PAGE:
Paediatric Pneumonia - World Pneumonia Day
What is Paediatric Pneumonia?
Pneumonia is an infection of the lungs. It is sometimes called a chest infection.
Viruses are a common cause of pneumonia in younger children and account for up to 50-80% of all community acquired pneumonia (CAP) in children under 5 years old compared to older children adolescents and adults where bacterial pneumonia is more common
Unlike adults, children who have pneumonia may not experience a persistent cough or fever and may have signs of infection that are much more subtle e.g., low body temperature, irritability, restlessness, or poor feeding.
Young children are also at greater risk of contracting the disease because their immune systems aren’t fully developed and have a more serious illness due to their smaller airways. However, death from pneumonia is rare occurring in < 1% of hospitalized children
Types and Causes of Pneumonia
Pneumonia in children can be caused by viruses, bacteria or rarely fungi and other microbes in immunocompromised hosts.
Viruses are the most common cause of CAP in infants and children younger than 5 years of age with Respiratory syncytial virus, Influenza virus and human metapneumovirus being the more common causes.
Streptococcus pneumoniae is the most common bacteria pathogen causing pneumonia in children of all ages. Other common bacteria causes include Mycoplasma pneumoniae and Chlamydia pneumoniae
Children with poor nutrition and exposed to secondhand smoke are also more likely to suffer from pneumonia. While children with underlying heart disease, lung disease, neuromuscular disorders, immunodeficiency disorders are at risk of more severe pneumonia.
Empyema thoracis occurs when infection spreads to the pleural space which is located in between the lung and chest wall. It can result in a collection of pus in the chest and thick pleural peel which entraps the lung. Untreated infections may lead to persistent fever, difficulty in breathing and other long-term side effects.
Signs & Symptoms of Paediatric Pneumonia
Unlike adults, children who have pneumonia may not experience a persistent cough or fever and may have signs of infection that are much more subtle
- Fever with or without chills
- Cough which may be dry or phlegmy
- Fast and/or difficult breathing
- Irritability or fatigue
- Chest pain when coughing or breathing
- Nausea, vomiting (often after coughing) or diarrhea
- Abdominal aches or pain
Available Treatments for Pneumonia in Children
While these are some ways you can adopt to help your child feel better, remember to consult your paediatrician for the best treatment option for your child.
- Sufficient rest, fluids and nutrition
- Fever medications
- Antimicrobial treatments: Appropriate antibiotics for bacterial pneumonia, antivirals are used for some viral pneumonia e.g., influenza pneumonia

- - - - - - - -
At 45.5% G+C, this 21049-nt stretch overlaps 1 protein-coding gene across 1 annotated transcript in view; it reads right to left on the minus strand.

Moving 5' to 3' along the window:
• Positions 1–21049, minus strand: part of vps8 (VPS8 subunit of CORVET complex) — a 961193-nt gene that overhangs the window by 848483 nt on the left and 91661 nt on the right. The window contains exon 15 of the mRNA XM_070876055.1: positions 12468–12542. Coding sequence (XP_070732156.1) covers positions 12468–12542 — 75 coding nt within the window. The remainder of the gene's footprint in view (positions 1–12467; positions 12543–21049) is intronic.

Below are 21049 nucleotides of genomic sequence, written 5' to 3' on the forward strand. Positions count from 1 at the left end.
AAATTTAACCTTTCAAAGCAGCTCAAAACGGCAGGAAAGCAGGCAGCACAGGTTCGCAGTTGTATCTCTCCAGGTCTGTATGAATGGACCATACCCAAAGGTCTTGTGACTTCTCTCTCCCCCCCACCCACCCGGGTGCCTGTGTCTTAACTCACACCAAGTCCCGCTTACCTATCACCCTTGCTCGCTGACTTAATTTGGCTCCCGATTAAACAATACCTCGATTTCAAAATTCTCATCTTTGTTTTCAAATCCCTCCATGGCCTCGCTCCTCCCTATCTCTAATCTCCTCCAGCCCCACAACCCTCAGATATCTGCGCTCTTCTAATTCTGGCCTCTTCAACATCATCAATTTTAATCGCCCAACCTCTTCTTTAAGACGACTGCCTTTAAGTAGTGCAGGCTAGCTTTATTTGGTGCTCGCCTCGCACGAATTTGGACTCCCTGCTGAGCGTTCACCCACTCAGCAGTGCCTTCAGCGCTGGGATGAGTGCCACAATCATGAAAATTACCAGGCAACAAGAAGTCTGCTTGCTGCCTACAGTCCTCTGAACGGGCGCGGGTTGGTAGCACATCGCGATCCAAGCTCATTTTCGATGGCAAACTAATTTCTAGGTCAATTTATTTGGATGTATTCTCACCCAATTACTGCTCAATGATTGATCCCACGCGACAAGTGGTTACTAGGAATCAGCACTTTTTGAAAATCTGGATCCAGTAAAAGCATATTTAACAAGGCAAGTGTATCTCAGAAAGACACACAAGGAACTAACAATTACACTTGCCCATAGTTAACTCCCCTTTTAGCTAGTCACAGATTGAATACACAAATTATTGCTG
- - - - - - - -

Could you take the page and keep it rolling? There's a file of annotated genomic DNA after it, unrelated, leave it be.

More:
- Cough and phlegm medications may not help and are not routinely used
- Children who are very unwell may need to be admitted to hospital for additional treatments e.g., oxygen, intravenous antibiotics and intravenous hydration
- Rarely, procedures such as chest tube insertion or surgery may be required for those who develop complications from the pneumonia e.g., Empyema (collection of pus in the chest)
Video-assisted thoracoscopic surgery (VATS) decortication is one of the main treatment options for advanced empyema thoracis in children. This ‘key-hole’ surgery is done to evacuate pus from the chest and free the lungs from the entrapment of peel. To find out more about paediatric surgeries, visit Nobel Paediatric Surgery Centre.
Prevention for Paediatric Pneumonia
Here are some habits to help lower the risk of your child getting pneumonia:
- keep up to date with recommended vaccinations e.g., Pneumococcal, influenza vaccination,
- maintain good hand hygiene,
- avoid secondhand smoke,
- ensure a healthy diet, adequate sleep and exercise.
Dr Jenny Tang
Senior Consultant Paediatrician
SBCC Baby & Child Clinic (Asthma, Lung, Sleep & Allergy)
Dr Jenny Tang Poh Lin is a Paediatrician at SBCC Baby & Child Clinic with a special interest in Asthma, Lung, Sleep and Allergy. Prior to joining SBCC, Dr Tang held the position of Deputy Head of the Department of Paediatric Medicine, Head and Senior Consultant of the Respiratory Medicine Service and Medical Director of the Sleep Disorders Centre, KK Women’s and Children’s Hospital.
Common conditions managed by Dr Tang include asthma and lung disorders, sleep disorders, and allergy disorders.
Dr Cheong Yee Ling is a Consultant Paediatric Surgeon who has a diverse range of surgical experience. She completed her training and practiced at KKH before joining Nobel Paediatric Surgery Centre.
She treats a wide range of surgical conditions in children and enjoys the fine handiwork involved in many of these surgeries. She also offers minimally invasive surgeries (MIS) as part of treatment options. She endeavours to deliver quality surgical care and to bring back smiles on your and your kids’ faces.